Comparative Corporate Criminal Liability: Exploring the Uniquely American Doctrine through Comparative Criminal Procedure

Article excerpt



     A. The United States
     B. Germany
     C. Comparison
        1. The Criminal Theorist's Account
        2. The Functionalist Account
        3. Enron "couldn't happen here"
        4. The "European Efficiency" Account
     D. Summary

     A. The Evidentiary Differences
     B. Prosecutorial Powers
     C. Finishing the Explanation: How the American System Works in
        1. The Thompson Memorandum and the Use of "Deferred
           Prosecution Agreements"
        2. The American Outcome and Its Surprising Similarity to the
           German Outcome



In post-Enron America, corporations are under attack. Increasing regulation and oversight, the threat of derivative shareholder suits, and the prospect of personal liability for corporate directors have created an atmosphere of constant risk for corporations, one decried by an increasingly vocal band of corporate leaders, legal scholars, (1) and practitioners. (2) At the core of that criticism, however, is the area of arguably greatest risk to corporations in modern America: criminal prosecution. In the United States, corporations--as entities--can be criminally tried and convicted for crimes committed by individual directors, managers, and even low-level employees. The risk of indictment alone is devastating: a criminal indictment promises a swift market response, the ouster of leadership, millions of dollars in legal fees, and, of course, the possibility of conviction. Such a conviction would lead not only to any criminal penalties imposed (usually a heavy fine), but also to what others have termed "collateral consequences"--devastating financial and reputational repercussions that can, and do, force companies out of business. (3) As a result, it is common wisdom within the business community that a conviction amounts to a potentially lethal blow for a corporation, (4) one from which the corporation may not recover even if it is actually innocent--just ask the former employees of Arthur Andersen. (5)

Corporate criminal liability has become the subject of piqued criticism not only here but also in the international business community. From a comparative perspective, such liability marks the United States as relatively unique. Few other Western countries impose entity liability, and those that do impose it comparatively infrequently and under the threat of far less serious punitive consequences. In countries like France and Germany, for example, the principle of societas delinquere non potest--"a legal entity cannot be blameworthy"--long prevented imposition of entity criminal liability at all. (6) More recently, France and several other European nations have cautiously experimented with corporate criminal liability. (7) Germany has held fast in refusing to punish criminally corporations for the acts of their individual directors or employees. (8)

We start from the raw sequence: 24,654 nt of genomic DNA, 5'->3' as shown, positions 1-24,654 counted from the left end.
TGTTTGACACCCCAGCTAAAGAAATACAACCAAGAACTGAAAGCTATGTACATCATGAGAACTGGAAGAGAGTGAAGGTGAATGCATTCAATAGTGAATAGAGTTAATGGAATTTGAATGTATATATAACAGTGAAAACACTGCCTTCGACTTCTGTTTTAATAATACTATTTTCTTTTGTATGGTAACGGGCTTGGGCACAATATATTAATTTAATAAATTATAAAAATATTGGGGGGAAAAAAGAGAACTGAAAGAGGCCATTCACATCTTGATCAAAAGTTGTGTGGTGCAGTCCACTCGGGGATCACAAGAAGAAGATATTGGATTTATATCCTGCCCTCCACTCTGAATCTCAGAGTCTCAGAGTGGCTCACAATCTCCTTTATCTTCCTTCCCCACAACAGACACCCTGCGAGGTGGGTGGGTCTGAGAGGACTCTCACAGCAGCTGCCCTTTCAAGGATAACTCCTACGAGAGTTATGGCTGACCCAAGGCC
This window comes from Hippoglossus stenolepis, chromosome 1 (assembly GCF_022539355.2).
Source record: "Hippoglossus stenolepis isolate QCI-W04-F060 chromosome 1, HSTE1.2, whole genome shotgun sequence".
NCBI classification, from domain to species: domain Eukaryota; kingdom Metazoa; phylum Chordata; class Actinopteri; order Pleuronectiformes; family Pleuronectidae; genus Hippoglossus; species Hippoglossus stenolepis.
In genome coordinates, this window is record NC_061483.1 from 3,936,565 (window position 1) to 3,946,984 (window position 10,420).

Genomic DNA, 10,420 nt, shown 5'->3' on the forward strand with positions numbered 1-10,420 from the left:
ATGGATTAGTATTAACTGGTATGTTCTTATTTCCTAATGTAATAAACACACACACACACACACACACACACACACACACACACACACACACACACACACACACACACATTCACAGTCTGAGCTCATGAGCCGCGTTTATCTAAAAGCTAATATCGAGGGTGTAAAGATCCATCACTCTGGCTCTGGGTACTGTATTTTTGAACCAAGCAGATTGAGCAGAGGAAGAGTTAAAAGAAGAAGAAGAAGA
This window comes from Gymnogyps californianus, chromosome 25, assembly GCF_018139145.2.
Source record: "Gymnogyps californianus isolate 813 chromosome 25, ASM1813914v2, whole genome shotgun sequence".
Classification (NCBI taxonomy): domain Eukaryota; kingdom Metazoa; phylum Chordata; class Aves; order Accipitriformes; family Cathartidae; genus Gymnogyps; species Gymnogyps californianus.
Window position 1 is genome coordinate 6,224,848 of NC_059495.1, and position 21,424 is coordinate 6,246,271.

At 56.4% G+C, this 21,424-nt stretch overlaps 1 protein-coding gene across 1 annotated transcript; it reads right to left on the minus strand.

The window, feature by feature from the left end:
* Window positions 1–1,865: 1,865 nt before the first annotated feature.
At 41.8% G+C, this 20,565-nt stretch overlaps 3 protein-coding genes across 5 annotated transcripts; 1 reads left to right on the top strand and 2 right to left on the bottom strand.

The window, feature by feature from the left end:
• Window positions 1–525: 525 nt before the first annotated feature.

The question of why the United States--and the United States virtually alone--imposes such significant corporate criminal liability has been the subject of limited scholarly attention. Those who have studied the field espouse varying rationales for America's unique position. Some have argued that the American system grew out of the common law tradition, one that historically embraced the legal fiction--prevalent in corporate law--of the business entity as a separate being. (9) Others have focused on the Continental system's use of administrative regulations and civil law remedies to hold corporate malfeasance in check, arguing that those approaches are the functional equivalent of criminal liability in America. (10) Finally, and more broadly, some have suggested that American punishment of white-collar crime is but another manifestation of this country's more general penchant for overcriminalization and harsh punishment of crime--harsh, that is, in comparison to other countries like Germany. …